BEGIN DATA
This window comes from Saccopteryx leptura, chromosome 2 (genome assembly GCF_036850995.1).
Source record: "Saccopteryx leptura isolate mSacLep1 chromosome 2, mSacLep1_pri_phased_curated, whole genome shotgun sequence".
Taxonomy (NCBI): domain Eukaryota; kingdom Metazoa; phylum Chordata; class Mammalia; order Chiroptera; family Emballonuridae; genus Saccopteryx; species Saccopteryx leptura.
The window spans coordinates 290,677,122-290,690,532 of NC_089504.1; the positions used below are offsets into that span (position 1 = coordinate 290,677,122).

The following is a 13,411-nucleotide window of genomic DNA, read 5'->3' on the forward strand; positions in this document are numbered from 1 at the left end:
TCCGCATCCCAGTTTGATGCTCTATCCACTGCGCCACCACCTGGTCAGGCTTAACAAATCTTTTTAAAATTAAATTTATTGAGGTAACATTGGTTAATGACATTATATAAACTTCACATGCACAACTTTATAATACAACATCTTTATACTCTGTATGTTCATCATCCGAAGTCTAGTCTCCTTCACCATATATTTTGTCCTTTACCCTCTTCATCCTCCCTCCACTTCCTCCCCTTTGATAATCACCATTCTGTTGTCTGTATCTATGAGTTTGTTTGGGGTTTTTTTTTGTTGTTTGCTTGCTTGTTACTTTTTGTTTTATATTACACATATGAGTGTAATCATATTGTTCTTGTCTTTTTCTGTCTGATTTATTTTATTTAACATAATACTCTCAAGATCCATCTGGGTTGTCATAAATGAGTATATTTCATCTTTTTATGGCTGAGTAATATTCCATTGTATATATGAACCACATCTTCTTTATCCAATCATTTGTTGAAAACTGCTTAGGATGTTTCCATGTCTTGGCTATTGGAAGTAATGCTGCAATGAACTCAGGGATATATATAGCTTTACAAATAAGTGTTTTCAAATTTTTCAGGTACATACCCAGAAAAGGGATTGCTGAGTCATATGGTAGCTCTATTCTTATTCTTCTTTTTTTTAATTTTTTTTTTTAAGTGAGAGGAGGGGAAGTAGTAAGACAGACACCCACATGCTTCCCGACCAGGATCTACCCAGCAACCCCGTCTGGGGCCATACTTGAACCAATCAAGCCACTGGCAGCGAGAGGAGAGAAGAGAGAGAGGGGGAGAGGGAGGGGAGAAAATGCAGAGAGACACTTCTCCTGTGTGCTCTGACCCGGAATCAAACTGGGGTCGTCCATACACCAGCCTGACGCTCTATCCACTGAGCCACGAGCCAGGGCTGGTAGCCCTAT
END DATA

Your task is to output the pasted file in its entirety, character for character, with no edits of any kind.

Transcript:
This window comes from Saccopteryx leptura, chromosome 2 (genome assembly GCF_036850995.1).
Source record: "Saccopteryx leptura isolate mSacLep1 chromosome 2, mSacLep1_pri_phased_curated, whole genome shotgun sequence".
Taxonomy (NCBI): domain Eukaryota; kingdom Metazoa; phylum Chordata; class Mammalia; order Chiroptera; family Emballonuridae; genus Saccopteryx; species Saccopteryx leptura.
The window spans coordinates 290,677,122-290,690,532 of NC_089504.1; the positions used below are offsets into that span (position 1 = coordinate 290,677,122).

The following is a 13,411-nucleotide window of genomic DNA, read 5'->3' on the forward strand; positions in this document are numbered from 1 at the left end:
TCCGCATCCCAGTTTGATGCTCTATCCACTGCGCCACCACCTGGTCAGGCTTAACAAATCTTTTTAAAATTAAATTTATTGAGGTAACATTGGTTAATGACATTATATAAACTTCACATGCACAACTTTATAATACAACATCTTTATACTCTGTATGTTCATCATCCGAAGTCTAGTCTCCTTCACCATATATTTTGTCCTTTACCCTCTTCATCCTCCCTCCACTTCCTCCCCTTTGATAATCACCATTCTGTTGTCTGTATCTATGAGTTTGTTTGGGGTTTTTTTTTGTTGTTTGCTTGCTTGTTACTTTTTGTTTTATATTACACATATGAGTGTAATCATATTGTTCTTGTCTTTTTCTGTCTGATTTATTTTATTTAACATAATACTCTCAAGATCCATCTGGGTTGTCATAAATGAGTATATTTCATCTTTTTATGGCTGAGTAATATTCCATTGTATATATGAACCACATCTTCTTTATCCAATCATTTGTTGAAAACTGCTTAGGATGTTTCCATGTCTTGGCTATTGGAAGTAATGCTGCAATGAACTCAGGGATATATATAGCTTTACAAATAAGTGTTTTCAAATTTTTCAGGTACATACCCAGAAAAGGGATTGCTGAGTCATATGGTAGCTCTATTCTTATTCTTCTTTTTTTTAATTTTTTTTTTTAAGTGAGAGGAGGGGAAGTAGTAAGACAGACACCCACATGCTTCCCGACCAGGATCTACCCAGCAACCCCGTCTGGGGCCATACTTGAACCAATCAAGCCACTGGCAGCGAGAGGAGAGAAGAGAGAGAGGGGGAGAGGGAGGGGAGAAAATGCAGAGAGACACTTCTCCTGTGTGCTCTGACCCGGAATCAAACTGGGGTCGTCCATACACCAGCCTGACGCTCTATCCACTGAGCCACGAGCCAGGGCTGGTAGCCCTAT